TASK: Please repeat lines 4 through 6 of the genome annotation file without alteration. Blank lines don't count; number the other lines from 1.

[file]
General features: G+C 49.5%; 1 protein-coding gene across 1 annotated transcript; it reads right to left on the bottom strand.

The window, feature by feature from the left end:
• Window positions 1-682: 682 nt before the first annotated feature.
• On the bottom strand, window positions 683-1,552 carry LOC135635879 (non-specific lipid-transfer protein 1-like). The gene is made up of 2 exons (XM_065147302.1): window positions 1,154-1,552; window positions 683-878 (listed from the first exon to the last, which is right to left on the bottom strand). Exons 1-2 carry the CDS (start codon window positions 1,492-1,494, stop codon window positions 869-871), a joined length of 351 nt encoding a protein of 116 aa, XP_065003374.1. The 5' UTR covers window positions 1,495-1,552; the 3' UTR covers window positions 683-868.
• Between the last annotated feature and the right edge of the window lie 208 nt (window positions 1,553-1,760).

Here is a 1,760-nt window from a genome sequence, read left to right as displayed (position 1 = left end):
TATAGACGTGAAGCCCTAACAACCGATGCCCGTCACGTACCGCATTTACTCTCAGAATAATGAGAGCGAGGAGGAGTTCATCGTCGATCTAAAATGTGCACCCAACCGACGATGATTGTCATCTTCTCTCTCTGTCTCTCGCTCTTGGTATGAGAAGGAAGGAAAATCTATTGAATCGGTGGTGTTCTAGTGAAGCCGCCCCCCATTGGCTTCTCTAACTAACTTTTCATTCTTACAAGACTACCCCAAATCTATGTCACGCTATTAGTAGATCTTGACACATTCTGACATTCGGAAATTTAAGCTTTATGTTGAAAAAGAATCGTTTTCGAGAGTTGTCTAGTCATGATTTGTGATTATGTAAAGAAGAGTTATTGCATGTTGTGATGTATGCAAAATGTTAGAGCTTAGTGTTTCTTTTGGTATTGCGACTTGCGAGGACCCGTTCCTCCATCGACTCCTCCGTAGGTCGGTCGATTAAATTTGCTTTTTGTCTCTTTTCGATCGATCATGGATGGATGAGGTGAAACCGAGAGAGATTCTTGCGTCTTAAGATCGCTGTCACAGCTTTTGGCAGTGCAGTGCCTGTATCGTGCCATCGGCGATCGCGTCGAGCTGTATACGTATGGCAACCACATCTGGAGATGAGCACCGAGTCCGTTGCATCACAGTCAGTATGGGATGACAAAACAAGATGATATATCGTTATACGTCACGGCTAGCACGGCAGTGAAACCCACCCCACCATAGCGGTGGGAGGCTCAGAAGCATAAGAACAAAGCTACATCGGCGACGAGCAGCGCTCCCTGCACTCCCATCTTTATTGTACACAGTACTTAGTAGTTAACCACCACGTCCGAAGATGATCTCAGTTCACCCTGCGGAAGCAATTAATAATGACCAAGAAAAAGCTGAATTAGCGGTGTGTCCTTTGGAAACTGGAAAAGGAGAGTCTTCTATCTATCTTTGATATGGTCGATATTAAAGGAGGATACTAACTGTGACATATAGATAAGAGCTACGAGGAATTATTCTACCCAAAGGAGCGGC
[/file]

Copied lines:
• On the bottom strand, window positions 683-1,552 carry LOC135635879 (non-specific lipid-transfer protein 1-like). The gene is made up of 2 exons (XM_065147302.1): window positions 1,154-1,552; window positions 683-878 (listed from the first exon to the last, which is right to left on the bottom strand). Exons 1-2 carry the CDS (start codon window positions 1,492-1,494, stop codon window positions 869-871), a joined length of 351 nt encoding a protein of 116 aa, XP_065003374.1. The 5' UTR covers window positions 1,495-1,552; the 3' UTR covers window positions 683-868.
• Between the last annotated feature and the right edge of the window lie 208 nt (window positions 1,553-1,760).

Here is a 1,760-nt window from a genome sequence, read left to right as displayed (position 1 = left end):